to a standard three-season fly. Both the soft and hard top fly touch
      the ground at all four sides.


      The hard top is of a thicker material and includes two additional
      poles that crisscross but in opposite direction to the tent poles,
      vestibule underskirts, and additional guy points making it acceptable
      for winter or extreme weather use.


      The tent is a typical dome style with crossing poles. The poles have
      rubber tips on one side and are inserted in continuous sleeves
      attached to the body of the tent. The sleeves dead end on one side of
      the tent to accept the rubber tips that eases tent assembly from a
      single side of the tent. This method aids in single person setup.
      Setup time for a single person with fly and full stakeout is less
      than 15 min.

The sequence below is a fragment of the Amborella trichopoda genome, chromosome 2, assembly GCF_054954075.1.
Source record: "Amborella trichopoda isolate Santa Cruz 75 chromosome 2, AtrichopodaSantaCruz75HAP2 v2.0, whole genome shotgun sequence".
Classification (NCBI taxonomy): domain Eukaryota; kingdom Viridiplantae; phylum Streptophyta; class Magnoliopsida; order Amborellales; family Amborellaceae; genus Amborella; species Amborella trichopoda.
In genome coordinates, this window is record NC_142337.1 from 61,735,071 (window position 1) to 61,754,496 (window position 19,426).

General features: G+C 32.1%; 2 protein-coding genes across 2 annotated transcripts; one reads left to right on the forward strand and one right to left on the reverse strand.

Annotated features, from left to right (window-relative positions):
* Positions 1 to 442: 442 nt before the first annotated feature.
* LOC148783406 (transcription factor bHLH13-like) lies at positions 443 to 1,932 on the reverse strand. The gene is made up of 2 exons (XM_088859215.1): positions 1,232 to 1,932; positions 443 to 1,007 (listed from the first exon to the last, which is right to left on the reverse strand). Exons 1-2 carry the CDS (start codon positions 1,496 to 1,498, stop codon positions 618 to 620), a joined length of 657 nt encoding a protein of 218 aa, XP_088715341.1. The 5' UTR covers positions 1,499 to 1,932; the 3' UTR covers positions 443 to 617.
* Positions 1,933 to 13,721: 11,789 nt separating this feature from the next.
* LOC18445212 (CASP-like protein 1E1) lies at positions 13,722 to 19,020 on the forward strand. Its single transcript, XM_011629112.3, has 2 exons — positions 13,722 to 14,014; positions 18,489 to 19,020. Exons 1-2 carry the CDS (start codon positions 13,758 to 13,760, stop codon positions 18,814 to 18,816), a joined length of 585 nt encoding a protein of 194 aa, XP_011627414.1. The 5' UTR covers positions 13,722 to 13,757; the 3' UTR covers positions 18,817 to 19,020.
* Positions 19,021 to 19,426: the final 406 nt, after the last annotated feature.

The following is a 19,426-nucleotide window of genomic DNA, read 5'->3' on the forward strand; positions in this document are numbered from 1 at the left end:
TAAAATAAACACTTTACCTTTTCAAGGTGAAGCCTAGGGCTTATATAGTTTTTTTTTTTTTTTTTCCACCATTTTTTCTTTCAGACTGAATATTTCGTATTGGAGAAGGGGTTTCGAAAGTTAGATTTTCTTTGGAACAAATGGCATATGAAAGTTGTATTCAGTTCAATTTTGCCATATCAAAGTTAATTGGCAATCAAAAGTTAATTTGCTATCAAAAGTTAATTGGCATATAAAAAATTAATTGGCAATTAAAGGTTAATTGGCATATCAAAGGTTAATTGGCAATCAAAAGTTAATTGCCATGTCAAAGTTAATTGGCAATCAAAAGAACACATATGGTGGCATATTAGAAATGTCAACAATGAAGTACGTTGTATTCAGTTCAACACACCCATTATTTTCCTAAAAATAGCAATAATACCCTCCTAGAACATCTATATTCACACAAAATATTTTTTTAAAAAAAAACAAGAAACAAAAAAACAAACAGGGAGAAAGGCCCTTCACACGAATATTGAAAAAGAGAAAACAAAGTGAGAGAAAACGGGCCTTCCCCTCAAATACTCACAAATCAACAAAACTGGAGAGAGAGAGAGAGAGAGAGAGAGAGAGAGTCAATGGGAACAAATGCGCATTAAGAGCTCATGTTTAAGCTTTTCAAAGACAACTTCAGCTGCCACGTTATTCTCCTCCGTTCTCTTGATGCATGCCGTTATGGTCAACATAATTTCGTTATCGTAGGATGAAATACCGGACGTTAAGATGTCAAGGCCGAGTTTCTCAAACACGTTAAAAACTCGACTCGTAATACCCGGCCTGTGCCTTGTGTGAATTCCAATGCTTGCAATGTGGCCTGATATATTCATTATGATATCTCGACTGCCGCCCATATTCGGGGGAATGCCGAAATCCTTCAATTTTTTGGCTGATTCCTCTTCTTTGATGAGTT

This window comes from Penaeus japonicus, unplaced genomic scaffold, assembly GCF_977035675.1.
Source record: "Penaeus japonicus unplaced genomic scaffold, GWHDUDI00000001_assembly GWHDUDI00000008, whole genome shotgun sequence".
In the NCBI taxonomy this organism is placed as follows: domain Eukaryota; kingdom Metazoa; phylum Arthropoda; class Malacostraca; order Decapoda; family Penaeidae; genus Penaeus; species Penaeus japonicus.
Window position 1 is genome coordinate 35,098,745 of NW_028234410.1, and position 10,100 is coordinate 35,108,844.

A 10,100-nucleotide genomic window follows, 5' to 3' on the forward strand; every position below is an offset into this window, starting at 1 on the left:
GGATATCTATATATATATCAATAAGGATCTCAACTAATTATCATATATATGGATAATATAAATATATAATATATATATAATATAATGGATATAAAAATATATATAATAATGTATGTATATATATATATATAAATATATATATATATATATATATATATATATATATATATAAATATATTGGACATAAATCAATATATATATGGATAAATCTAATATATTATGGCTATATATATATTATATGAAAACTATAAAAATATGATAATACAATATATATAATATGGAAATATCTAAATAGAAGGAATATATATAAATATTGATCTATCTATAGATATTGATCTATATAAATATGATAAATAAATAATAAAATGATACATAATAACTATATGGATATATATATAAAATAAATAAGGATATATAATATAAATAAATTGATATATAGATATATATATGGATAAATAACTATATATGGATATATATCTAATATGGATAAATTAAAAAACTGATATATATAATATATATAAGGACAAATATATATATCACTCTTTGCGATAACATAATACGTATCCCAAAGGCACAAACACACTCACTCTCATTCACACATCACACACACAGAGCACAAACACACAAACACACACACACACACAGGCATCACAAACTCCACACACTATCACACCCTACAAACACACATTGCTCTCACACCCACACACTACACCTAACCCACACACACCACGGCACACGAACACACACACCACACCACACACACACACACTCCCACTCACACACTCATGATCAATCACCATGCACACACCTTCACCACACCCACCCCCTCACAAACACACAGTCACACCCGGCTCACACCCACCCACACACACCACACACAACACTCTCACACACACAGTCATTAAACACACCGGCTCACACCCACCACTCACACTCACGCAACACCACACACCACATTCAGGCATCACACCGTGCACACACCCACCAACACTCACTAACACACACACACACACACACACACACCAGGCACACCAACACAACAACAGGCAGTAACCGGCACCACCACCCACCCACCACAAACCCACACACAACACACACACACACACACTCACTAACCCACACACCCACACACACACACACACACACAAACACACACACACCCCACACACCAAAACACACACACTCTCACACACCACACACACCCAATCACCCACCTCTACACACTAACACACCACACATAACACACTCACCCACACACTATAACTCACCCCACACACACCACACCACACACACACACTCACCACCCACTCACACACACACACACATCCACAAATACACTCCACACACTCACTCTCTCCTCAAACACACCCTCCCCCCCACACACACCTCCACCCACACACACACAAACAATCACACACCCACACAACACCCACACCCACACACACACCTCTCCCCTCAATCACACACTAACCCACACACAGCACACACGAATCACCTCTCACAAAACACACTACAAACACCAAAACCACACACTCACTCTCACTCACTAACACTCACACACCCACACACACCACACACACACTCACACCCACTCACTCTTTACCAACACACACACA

Both fly's attach to the tent with standard plastic buckle clips at
      the corners. Along the poles, Kelty uses plastic sliding clips to
      anchor the fly to the main tent poles with a proprietary system
      called "Fly Boy". Both fly's have a small triangular window and a
      hooded, zippered vent on each side.

      Dimensions for both fly's are virtually identical (The hard top's
      vestibule area is slightly increased from the added poles.)


      The two zippered "D" shaped doors are opposite each other along the
      long sides of the tent and have integral screens that can be zipped
      closed. The two zippered fly doors are arc type and are directly
      across from the tent doors in the main portion of the vestibule.


      Experience

      The soft top has performed flawlessly. Having camped with groups of